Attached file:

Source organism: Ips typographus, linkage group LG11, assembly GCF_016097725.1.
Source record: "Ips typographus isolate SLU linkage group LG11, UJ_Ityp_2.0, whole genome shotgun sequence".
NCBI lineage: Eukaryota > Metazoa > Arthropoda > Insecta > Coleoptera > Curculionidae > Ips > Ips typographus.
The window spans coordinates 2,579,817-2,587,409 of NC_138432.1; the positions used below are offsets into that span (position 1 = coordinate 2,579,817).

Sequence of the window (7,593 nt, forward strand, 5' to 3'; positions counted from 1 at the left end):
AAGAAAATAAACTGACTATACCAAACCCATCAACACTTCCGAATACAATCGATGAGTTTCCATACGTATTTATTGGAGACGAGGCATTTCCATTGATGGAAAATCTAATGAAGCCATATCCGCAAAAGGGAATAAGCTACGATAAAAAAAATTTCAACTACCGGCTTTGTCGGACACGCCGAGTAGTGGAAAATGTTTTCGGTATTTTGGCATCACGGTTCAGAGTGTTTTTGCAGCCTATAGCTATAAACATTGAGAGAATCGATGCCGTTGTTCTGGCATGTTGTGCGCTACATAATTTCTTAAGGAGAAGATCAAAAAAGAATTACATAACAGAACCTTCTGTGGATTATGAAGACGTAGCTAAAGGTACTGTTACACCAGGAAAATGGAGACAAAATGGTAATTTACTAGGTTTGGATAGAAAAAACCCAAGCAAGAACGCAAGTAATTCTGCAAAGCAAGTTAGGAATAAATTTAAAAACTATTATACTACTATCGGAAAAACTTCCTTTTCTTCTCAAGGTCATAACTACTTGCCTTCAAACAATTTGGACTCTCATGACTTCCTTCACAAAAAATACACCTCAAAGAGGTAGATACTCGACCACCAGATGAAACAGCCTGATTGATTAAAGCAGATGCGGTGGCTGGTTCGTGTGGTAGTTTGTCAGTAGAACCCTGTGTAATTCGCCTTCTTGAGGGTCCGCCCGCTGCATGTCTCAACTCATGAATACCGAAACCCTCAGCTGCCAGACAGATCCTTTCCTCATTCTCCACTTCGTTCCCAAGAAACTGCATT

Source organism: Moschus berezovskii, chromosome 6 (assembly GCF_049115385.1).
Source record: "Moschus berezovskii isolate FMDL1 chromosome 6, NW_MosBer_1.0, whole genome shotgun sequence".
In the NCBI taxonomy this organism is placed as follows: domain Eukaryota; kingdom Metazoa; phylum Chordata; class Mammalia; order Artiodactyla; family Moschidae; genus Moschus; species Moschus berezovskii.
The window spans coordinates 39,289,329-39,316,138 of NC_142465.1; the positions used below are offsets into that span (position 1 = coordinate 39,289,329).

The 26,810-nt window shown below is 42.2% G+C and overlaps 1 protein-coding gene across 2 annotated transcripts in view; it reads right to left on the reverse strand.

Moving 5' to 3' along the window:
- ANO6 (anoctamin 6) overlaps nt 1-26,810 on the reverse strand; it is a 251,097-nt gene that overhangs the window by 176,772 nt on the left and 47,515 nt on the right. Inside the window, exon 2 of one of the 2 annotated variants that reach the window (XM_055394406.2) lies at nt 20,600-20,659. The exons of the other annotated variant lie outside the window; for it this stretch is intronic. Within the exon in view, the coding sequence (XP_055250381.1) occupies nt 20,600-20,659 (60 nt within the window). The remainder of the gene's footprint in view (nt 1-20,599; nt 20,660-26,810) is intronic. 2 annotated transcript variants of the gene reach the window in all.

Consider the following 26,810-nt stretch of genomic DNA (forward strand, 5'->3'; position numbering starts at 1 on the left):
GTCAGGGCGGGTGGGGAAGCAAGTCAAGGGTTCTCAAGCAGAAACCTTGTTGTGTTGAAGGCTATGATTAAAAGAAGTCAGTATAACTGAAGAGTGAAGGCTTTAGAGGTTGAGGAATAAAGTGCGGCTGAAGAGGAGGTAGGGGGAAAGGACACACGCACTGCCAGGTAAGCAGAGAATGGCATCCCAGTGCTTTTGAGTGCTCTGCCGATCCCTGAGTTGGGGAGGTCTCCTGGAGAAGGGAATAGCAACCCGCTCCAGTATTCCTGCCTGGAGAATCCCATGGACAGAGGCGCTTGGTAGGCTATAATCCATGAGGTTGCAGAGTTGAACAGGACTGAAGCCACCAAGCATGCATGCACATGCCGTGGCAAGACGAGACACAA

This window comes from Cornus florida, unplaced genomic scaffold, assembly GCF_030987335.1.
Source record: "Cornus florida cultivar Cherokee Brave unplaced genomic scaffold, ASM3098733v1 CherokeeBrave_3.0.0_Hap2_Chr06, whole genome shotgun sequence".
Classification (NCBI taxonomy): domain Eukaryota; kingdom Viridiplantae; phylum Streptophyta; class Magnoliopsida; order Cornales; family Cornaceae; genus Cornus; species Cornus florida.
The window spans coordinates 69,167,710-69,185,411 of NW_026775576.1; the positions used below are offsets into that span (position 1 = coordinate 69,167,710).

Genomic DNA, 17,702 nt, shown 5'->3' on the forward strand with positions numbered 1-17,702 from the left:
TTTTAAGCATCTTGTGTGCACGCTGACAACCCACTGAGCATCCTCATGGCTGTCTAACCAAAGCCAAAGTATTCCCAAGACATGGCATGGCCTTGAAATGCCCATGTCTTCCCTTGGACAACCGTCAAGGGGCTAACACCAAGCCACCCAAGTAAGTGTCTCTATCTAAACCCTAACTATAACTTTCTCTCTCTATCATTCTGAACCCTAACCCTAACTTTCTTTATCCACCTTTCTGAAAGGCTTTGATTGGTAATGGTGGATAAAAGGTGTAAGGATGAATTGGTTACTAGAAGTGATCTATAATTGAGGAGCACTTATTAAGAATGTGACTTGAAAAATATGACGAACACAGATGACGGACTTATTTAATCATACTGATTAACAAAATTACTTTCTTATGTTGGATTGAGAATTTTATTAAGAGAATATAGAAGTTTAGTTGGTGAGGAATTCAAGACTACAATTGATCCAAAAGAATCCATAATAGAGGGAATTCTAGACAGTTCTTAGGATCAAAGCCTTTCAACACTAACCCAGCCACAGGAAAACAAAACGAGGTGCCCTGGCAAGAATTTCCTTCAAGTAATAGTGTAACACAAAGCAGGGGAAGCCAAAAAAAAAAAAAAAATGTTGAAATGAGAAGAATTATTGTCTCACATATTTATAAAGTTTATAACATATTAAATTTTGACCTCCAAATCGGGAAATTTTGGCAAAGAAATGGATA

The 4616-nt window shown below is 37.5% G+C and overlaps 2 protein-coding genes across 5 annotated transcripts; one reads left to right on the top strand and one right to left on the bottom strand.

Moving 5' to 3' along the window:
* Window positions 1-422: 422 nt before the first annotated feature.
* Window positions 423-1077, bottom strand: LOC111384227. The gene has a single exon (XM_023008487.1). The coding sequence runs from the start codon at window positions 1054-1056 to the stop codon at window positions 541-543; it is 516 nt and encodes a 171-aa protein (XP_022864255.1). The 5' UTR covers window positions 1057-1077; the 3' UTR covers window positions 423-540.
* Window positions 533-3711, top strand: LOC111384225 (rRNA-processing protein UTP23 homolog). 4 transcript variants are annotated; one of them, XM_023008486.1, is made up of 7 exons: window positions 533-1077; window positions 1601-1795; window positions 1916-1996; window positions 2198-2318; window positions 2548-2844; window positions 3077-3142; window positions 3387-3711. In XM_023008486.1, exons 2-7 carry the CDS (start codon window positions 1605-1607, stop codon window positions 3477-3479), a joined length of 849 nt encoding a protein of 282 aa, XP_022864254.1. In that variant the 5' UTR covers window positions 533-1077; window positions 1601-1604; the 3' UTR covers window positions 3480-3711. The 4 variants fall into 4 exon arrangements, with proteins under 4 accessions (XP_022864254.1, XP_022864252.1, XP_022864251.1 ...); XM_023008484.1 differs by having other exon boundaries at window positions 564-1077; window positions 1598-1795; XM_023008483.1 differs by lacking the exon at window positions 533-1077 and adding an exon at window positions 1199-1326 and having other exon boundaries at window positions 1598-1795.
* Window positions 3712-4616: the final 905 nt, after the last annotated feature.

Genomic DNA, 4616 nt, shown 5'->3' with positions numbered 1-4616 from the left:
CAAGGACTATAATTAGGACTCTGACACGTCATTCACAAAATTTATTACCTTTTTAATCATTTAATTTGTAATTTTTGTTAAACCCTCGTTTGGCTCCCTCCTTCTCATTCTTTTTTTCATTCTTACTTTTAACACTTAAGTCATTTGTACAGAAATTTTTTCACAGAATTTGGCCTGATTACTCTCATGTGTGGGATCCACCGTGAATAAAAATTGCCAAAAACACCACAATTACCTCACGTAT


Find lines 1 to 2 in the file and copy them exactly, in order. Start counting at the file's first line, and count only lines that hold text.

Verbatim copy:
Source organism: Ips typographus, linkage group LG11, assembly GCF_016097725.1.
Source record: "Ips typographus isolate SLU linkage group LG11, UJ_Ityp_2.0, whole genome shotgun sequence".